Lee Pitts: Faux pas
I have decided to class up this little dissertation by using some foreign words. For my cowboy friends a “faux pas” is not a fake father, or the way a southerner refers to a four pawed animal, such as a dog. Faux pas, I am told, is French for “a mistake.” And that is what I’d like to talk about: mistakes. And order buyers.
Normally I don’t believe in paying someone for something I can do myself. Especially someone who is as sociable as a puffed up bronc on a cold morning. But as much as I hate to say this, order buyers are often necessary which the following four faux pas will illustrate.
BIG Mistake #1
I know this fellow who is so tight when he takes a dollar out of his wallet old George Washington blinks in the sunlight. This guy needed some replacement cows but he didn’t want to pay the commission to have an order buyer buy the cows for him. Besides, he thought he could do just as good a job. So he dressed up like a cattle buyer, with a diamond ring, his best monogrammed shirt and boots so fine you could see the wrinkles in his socks. Once at the sale he went right down to the very front row where no one was sitting so he could get a real good look at the cows as they came in the ring. The problem was the cows had been on some very green feed and before too long this guy I know was upholstered in recycled hay. If his mouth hadn’t been open he would have got it all over his face too. Meanwhile, the regular buyers who knew better than to sit down front were laughing themselves to death. The only thing that I could do was wait and hope there would be a phone call for me like the order buyers get so that I could get up and leave with dignity.
BIG Mistake #2
A friend of mine who is about as good a cattle breeder as you’d ever want to meet went to an all-breeds bull sale for the purpose of buying a high performing Charolais bull. It was a brisk pace and instead of the 1,800 pound Charolais bull he wanted, he actually got an 850 pound Piedmontese/Holstein cross bull. And I think that bull still holds the record price for that particular breed combination.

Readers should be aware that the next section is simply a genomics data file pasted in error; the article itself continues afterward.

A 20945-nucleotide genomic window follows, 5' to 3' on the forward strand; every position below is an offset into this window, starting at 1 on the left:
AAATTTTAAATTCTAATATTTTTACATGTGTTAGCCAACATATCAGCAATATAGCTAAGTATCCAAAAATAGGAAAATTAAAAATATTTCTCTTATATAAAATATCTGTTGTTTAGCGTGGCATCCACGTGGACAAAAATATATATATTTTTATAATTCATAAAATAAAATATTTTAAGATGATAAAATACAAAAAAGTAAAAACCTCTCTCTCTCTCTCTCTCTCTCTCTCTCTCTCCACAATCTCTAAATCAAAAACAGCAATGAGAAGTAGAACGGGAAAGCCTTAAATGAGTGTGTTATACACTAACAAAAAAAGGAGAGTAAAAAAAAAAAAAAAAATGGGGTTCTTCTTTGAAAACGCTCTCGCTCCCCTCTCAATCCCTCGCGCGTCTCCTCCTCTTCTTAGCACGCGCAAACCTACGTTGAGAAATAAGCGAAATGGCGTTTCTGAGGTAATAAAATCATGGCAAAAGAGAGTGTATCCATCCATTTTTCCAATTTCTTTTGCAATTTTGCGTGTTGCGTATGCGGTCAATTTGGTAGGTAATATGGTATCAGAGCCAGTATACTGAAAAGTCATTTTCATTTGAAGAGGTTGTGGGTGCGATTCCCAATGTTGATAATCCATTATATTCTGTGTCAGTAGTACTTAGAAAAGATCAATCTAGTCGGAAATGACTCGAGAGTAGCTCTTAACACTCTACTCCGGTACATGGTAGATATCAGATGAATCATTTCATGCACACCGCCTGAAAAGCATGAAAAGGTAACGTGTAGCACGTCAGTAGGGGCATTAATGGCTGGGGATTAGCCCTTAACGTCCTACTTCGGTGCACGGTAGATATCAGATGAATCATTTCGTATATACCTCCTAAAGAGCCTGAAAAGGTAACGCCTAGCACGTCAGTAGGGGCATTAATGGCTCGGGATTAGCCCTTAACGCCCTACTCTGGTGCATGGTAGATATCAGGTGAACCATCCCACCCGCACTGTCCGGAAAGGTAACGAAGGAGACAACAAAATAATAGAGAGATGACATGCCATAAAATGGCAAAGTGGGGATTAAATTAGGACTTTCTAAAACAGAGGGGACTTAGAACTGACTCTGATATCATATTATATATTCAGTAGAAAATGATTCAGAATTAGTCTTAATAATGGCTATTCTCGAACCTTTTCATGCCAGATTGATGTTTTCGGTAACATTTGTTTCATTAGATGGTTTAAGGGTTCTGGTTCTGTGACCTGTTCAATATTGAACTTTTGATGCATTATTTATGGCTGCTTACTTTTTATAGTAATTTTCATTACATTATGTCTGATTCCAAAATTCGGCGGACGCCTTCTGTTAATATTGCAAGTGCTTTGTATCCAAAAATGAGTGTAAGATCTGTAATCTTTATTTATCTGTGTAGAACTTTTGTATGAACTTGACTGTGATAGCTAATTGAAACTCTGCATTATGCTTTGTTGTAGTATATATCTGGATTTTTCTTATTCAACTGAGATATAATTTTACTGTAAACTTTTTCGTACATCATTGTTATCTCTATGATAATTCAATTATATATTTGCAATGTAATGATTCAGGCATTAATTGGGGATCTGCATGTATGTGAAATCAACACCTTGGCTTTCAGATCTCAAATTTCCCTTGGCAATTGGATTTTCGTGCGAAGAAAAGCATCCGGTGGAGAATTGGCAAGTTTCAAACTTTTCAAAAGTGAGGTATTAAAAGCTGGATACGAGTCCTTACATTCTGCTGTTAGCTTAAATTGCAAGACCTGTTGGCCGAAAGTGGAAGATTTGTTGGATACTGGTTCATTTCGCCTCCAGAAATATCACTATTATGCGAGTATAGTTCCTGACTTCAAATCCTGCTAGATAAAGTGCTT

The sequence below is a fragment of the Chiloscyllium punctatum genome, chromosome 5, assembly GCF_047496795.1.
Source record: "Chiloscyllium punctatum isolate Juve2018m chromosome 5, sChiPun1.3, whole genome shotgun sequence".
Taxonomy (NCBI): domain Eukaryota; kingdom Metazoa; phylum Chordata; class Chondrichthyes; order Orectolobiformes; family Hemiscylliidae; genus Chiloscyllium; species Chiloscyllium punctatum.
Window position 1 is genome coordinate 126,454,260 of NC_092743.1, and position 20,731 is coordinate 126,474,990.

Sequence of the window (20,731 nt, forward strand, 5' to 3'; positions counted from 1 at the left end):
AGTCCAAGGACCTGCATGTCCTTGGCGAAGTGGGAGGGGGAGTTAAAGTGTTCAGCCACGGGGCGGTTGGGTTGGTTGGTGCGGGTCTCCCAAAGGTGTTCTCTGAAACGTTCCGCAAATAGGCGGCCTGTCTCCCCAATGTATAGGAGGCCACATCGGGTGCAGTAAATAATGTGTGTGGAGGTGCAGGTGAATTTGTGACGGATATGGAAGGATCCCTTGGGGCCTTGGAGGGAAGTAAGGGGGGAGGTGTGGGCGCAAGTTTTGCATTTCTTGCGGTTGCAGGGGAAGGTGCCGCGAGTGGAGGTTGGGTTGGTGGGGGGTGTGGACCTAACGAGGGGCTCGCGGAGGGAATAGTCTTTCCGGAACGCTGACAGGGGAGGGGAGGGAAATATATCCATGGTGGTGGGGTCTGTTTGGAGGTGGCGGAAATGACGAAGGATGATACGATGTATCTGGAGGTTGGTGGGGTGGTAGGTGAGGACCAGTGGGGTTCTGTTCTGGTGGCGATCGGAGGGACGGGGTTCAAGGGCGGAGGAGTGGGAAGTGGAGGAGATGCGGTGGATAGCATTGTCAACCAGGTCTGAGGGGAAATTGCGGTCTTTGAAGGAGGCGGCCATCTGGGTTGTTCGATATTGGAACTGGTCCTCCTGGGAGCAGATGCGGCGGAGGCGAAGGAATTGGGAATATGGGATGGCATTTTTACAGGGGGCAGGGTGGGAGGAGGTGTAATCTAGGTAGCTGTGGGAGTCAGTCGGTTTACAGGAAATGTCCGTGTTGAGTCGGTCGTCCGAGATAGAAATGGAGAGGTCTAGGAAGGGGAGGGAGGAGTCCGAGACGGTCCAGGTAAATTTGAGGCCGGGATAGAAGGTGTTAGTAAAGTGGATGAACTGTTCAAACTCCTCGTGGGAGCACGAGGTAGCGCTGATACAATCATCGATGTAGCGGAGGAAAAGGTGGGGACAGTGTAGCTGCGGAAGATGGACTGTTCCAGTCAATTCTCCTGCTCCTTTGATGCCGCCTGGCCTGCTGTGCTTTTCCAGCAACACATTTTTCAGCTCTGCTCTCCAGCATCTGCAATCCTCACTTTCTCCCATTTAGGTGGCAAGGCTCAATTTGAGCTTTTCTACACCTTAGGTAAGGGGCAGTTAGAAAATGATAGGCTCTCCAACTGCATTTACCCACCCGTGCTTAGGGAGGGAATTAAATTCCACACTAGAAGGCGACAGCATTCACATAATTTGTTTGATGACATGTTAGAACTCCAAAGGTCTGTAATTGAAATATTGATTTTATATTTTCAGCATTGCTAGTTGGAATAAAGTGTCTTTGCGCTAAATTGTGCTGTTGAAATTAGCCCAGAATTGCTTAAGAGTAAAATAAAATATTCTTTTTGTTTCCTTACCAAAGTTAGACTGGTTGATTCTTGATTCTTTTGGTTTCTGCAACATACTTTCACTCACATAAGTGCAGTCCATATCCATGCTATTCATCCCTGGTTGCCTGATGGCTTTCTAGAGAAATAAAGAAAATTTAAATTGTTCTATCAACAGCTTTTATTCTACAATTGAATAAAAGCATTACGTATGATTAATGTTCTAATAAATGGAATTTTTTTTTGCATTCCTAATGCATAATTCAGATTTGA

BIG Mistake #3
I worked a horse sale once where a city slicker father brought his whole family to the sale to buy a gentle horse for his children. He sat up real high in the bleachers so he could see all that went on. I don’t know if he was just scratching his nose or he meant to buy the rankest horse in the entire offering. After the auction I found him out back, but before I could warn him, he was crawling on the back of that no good cayuse to show his kids what a cowboy he was. I swear, that horse bucked so hard and threw him in the air so high that he had time to say his prayers… and it wouldn’t have been a long distance call either. Almost as an afterthought, the bronc planted that novice so deep in the ground I thought he might take root.
BIG Mistake #4
I got a phone call the night before our county fair auction from an order buyer friend of mine to buy a pig for him the next day at the junior sale. “Money is no object,” he said, because the kid was the daughter of his best customer. “Can you handle it?” he asked me, as if buying a pig was all that hard. I mean, how hard could it be?
Now I ask you, what are the odds of two girls both having the same name and both having pigs in the sale? How was I supposed to know? By the way, does anybody need some high priced pork for their freezer?
Which brings up the real reason we need order buyers: so we’ll have somebody to blame things on if something doesn’t go exactly right.